Along with the rest of Las Cruces, New Mexico State University has had an increase in the growth of mushrooms on campus grounds, and an NMSU researcher warns students, faculty, staff and local community members not to ingest the mushrooms.
“Mushrooms have always intrigued human beings, and there are continuous attempts to use them for gastronomical and medicinal purposes,” said Soum Sanogo, Entomology, Plant Pathology and Weed Science Department professor. “However, people must remember not to pick mushrooms for consumption unless they have been vetted as suitable for consumption.”
The mushrooms are members of a fungal group called Chlorophyllum molybdites, also known as false parasol. They grow from late spring to fall due to warm temperatures and high soil moisture from the abundance of rain, dew formation and irrigation. With the nearly seven inches of rain in August, about a five-inch increase above average, the area has temporarily created an environment for the mushrooms to thrive.
The mushrooms are described to have unique and distinct features of green-colored gills on the cap undersides when mature. These mushrooms commonly grow in rings, also called “fairy rings.”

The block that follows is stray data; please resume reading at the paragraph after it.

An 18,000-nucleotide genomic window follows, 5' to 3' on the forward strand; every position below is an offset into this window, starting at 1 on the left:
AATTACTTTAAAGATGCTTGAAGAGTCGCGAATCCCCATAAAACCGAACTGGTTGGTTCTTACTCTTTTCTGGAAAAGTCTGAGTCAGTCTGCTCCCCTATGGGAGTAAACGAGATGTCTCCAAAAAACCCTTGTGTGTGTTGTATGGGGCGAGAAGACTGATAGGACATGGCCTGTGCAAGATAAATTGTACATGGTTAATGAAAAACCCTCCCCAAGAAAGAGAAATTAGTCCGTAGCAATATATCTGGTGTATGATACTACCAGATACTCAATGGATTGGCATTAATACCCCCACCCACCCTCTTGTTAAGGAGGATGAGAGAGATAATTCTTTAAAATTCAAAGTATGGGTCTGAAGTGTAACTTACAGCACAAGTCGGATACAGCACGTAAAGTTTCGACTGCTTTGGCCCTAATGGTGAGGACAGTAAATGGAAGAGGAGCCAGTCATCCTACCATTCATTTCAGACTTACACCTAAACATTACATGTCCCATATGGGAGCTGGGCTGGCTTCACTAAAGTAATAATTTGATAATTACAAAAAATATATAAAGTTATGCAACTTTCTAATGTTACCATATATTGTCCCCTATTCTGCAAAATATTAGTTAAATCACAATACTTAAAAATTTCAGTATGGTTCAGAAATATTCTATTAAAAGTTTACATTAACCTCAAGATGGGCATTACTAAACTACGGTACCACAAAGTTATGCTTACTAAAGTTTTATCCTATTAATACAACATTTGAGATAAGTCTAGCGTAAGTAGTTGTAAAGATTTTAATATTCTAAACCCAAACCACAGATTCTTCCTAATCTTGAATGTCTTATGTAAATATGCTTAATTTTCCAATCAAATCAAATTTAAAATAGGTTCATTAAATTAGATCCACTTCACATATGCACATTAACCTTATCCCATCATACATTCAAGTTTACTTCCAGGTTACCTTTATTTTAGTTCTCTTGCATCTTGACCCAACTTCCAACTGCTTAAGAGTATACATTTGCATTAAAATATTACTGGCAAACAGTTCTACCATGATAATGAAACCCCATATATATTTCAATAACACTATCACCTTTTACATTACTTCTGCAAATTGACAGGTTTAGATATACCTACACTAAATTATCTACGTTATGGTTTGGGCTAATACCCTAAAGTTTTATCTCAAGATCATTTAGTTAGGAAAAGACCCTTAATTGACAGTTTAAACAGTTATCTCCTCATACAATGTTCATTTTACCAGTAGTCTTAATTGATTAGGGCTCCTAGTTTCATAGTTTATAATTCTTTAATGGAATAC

The mushrooms contain toxic proteins that cause sickness, including symptoms of nausea, bloody diarrhea and abdominal pain.
In addition to being harmful to humans, false parasol is harmful to animals as well. Sanogo advised pet owners to remove and dispose of the mushrooms to prevent ingestion. Otherwise, he said, it’s fine to let the mushrooms grow, because they will eventually die off.
Sanogo and staff members from his research program in the EPPWS Department are collecting the mushrooms to evaluate their potential in combating plant pathogens that affect crops in New Mexico.
“They are important components of soil health and help with the degradation of organic materials in soil,” Sanogo said.